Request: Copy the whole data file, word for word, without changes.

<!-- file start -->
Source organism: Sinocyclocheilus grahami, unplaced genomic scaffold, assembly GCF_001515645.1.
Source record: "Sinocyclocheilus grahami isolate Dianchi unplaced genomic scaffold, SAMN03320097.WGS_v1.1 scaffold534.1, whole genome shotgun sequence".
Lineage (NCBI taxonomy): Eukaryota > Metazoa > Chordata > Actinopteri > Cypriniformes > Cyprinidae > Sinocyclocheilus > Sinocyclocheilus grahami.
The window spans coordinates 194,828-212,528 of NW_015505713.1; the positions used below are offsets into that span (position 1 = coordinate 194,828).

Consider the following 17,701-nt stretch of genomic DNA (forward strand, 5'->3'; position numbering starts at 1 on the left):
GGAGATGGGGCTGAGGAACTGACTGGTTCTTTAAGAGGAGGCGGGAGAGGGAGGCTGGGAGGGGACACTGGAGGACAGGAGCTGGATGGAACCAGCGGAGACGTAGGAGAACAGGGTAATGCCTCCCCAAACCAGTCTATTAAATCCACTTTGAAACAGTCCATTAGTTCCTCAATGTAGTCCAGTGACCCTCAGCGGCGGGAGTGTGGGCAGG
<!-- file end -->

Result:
Source organism: Sinocyclocheilus grahami, unplaced genomic scaffold, assembly GCF_001515645.1.
Source record: "Sinocyclocheilus grahami isolate Dianchi unplaced genomic scaffold, SAMN03320097.WGS_v1.1 scaffold534.1, whole genome shotgun sequence".
Lineage (NCBI taxonomy): Eukaryota > Metazoa > Chordata > Actinopteri > Cypriniformes > Cyprinidae > Sinocyclocheilus > Sinocyclocheilus grahami.
The window spans coordinates 194,828-212,528 of NW_015505713.1; the positions used below are offsets into that span (position 1 = coordinate 194,828).

Consider the following 17,701-nt stretch of genomic DNA (forward strand, 5'->3'; position numbering starts at 1 on the left):
GGAGATGGGGCTGAGGAACTGACTGGTTCTTTAAGAGGAGGCGGGAGAGGGAGGCTGGGAGGGGACACTGGAGGACAGGAGCTGGATGGAACCAGCGGAGACGTAGGAGAACAGGGTAATGCCTCCCCAAACCAGTCTATTAAATCCACTTTGAAACAGTCCATTAGTTCCTCAATGTAGTCCAGTGACCCTCAGCGGCGGGAGTGTGGGCAGG